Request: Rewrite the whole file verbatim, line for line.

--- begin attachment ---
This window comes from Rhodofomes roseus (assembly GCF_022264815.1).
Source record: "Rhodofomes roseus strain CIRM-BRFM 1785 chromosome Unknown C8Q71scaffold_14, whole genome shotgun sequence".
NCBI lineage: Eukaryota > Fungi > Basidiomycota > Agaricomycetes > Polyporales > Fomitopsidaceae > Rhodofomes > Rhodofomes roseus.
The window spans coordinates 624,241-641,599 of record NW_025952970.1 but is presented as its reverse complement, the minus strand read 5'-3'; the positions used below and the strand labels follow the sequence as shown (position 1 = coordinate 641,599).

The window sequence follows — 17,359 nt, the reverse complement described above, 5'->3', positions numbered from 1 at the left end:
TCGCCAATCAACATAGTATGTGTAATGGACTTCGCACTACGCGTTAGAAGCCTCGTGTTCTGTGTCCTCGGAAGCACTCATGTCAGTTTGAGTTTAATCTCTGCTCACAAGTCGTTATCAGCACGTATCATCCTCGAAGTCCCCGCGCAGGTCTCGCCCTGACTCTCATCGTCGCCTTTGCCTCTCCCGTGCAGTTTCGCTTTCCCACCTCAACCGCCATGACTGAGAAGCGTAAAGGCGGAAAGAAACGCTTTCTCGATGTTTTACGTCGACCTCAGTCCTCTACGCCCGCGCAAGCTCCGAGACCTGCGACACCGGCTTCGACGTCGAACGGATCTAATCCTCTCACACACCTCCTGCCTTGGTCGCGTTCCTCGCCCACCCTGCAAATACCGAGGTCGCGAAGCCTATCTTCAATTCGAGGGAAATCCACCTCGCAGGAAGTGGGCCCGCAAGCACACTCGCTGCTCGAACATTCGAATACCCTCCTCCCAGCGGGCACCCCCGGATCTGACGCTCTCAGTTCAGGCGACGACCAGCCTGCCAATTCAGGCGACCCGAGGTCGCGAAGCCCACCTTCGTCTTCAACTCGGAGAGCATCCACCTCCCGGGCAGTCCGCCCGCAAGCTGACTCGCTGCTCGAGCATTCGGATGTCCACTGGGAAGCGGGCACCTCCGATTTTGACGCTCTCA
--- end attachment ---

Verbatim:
This window comes from Rhodofomes roseus (assembly GCF_022264815.1).
Source record: "Rhodofomes roseus strain CIRM-BRFM 1785 chromosome Unknown C8Q71scaffold_14, whole genome shotgun sequence".
NCBI lineage: Eukaryota > Fungi > Basidiomycota > Agaricomycetes > Polyporales > Fomitopsidaceae > Rhodofomes > Rhodofomes roseus.
The window spans coordinates 624,241-641,599 of record NW_025952970.1 but is presented as its reverse complement, the minus strand read 5'-3'; the positions used below and the strand labels follow the sequence as shown (position 1 = coordinate 641,599).

The window sequence follows — 17,359 nt, the reverse complement described above, 5'->3', positions numbered from 1 at the left end:
TCGCCAATCAACATAGTATGTGTAATGGACTTCGCACTACGCGTTAGAAGCCTCGTGTTCTGTGTCCTCGGAAGCACTCATGTCAGTTTGAGTTTAATCTCTGCTCACAAGTCGTTATCAGCACGTATCATCCTCGAAGTCCCCGCGCAGGTCTCGCCCTGACTCTCATCGTCGCCTTTGCCTCTCCCGTGCAGTTTCGCTTTCCCACCTCAACCGCCATGACTGAGAAGCGTAAAGGCGGAAAGAAACGCTTTCTCGATGTTTTACGTCGACCTCAGTCCTCTACGCCCGCGCAAGCTCCGAGACCTGCGACACCGGCTTCGACGTCGAACGGATCTAATCCTCTCACACACCTCCTGCCTTGGTCGCGTTCCTCGCCCACCCTGCAAATACCGAGGTCGCGAAGCCTATCTTCAATTCGAGGGAAATCCACCTCGCAGGAAGTGGGCCCGCAAGCACACTCGCTGCTCGAACATTCGAATACCCTCCTCCCAGCGGGCACCCCCGGATCTGACGCTCTCAGTTCAGGCGACGACCAGCCTGCCAATTCAGGCGACCCGAGGTCGCGAAGCCCACCTTCGTCTTCAACTCGGAGAGCATCCACCTCCCGGGCAGTCCGCCCGCAAGCTGACTCGCTGCTCGAGCATTCGGATGTCCACTGGGAAGCGGGCACCTCCGATTTTGACGCTCTCA